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Stunning aerial view of the coastline of popular vacation location Grand Cayman with it's clear aqua water and beautiful sand beaches. Hotels line the beach which stretches for miles. It is lush and tropical. It's a sunny perfect day in the Caribbean.

Cayman Islands is worst performer on Financial Secrecy Index

Stunning aerial view of the coastline of popular vacation location Grand Cayman with it's clear aqua water and beautiful sand beaches. Hotels line the beach which stretches for miles. It is lush and tropical. It's a sunny perfect day in the Caribbean.

The Cayman Islands has been ranked as biggest enabler of financial secrecy in the world surpassing the United States and Switzerland, which held the unenviable distinction for the better part of a decade.

An aerial view of Grand Cayman. (Photo: The Guardian)

The country was deemed the most complicit in helping people to secret their finances in the Financial Secrecy Index 2020, compiled by The Tax Justice Network and released last week.

The country’s rise to the top is a contrast to the performance of other nations which have implemented measures to improve their contribution to global financial secrecy, which decreased by seven per cent since the previous publication in 2018.

“The growth of Cayman’s global role points to major risks emanating from its hedge fund industry, which uses companies, trusts and limited partnerships that are cloaked in secrecy.”

– Financial Secrecy Index 2020

A second Caribbean territory, the British Virgin Islands, also ranked in the top tier at ninth.

Regarding Cayman’s climb to the top of the list, the report said the country has increased its supply of financial secrecy to the world by 24 per cent, which saw it move from third to first in the biennial index. “The deterioration is a result of Cayman increasing the volume of financial services it provides to non-residents by 21 per cent. It is also partly due to Cayman’s secrecy score increasing by 4, from 72 to 76 out of 100, after Cayman failed to keep up with methodological updates to the Financial Secrecy Index that reflect the evolving nature of the financial secrecy landscape.”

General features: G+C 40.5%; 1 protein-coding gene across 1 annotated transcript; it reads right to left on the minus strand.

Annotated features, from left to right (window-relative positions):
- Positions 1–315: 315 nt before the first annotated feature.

Additionally, “the growth of Cayman’s global role points to major risks emanating from its hedge fund industry, which uses companies, trusts and limited partnerships that are cloaked in secrecy.”

Cayman Islands saw its rank move from third to first after its secrey score increased by four.

However, the report notes that, generally, a higher rank does not necessarily indicate that a jurisdiction is more secretive but rather it “plays a bigger role globally in enabling secretive banking, anonymous shell company ownership, anonymous real estate ownership or other forms of financial secrecy, which in turn enable money laundering, tax evasion and huge offshore concentrations of untaxed wealth.”

To encourage greater transparency and drive meaningful progress in this regard, the Tax Justice Network recommends:

  1. Counter-measures. To truly stamp out financial secrecy, meaningful counter-measures are now needed against jurisdictions and their economic actors that refuse to cooperate – regardless of their economic power.
  2. Corporate tax transparency. Governments must address major technical flaws of current standards and converge towards the new Global Reporting Initiative tax standard. Also, they must follow the lead of major companies that are now voluntarily reporting such data, and make publication mandatory.
  3. Anonymous ownership. The Financial Action Task Force must add public registration of beneficial owners and legal owners of all legal vehicles to its binding recommendations.

The top 10 enablers of financial secrecy, in descending order, are the Cayman Islands, United States, Switzerland, Hong Kong, Singapore, Luxembourg, Japan, the Netherlands, British Virgin Islands and United Arab Emirates.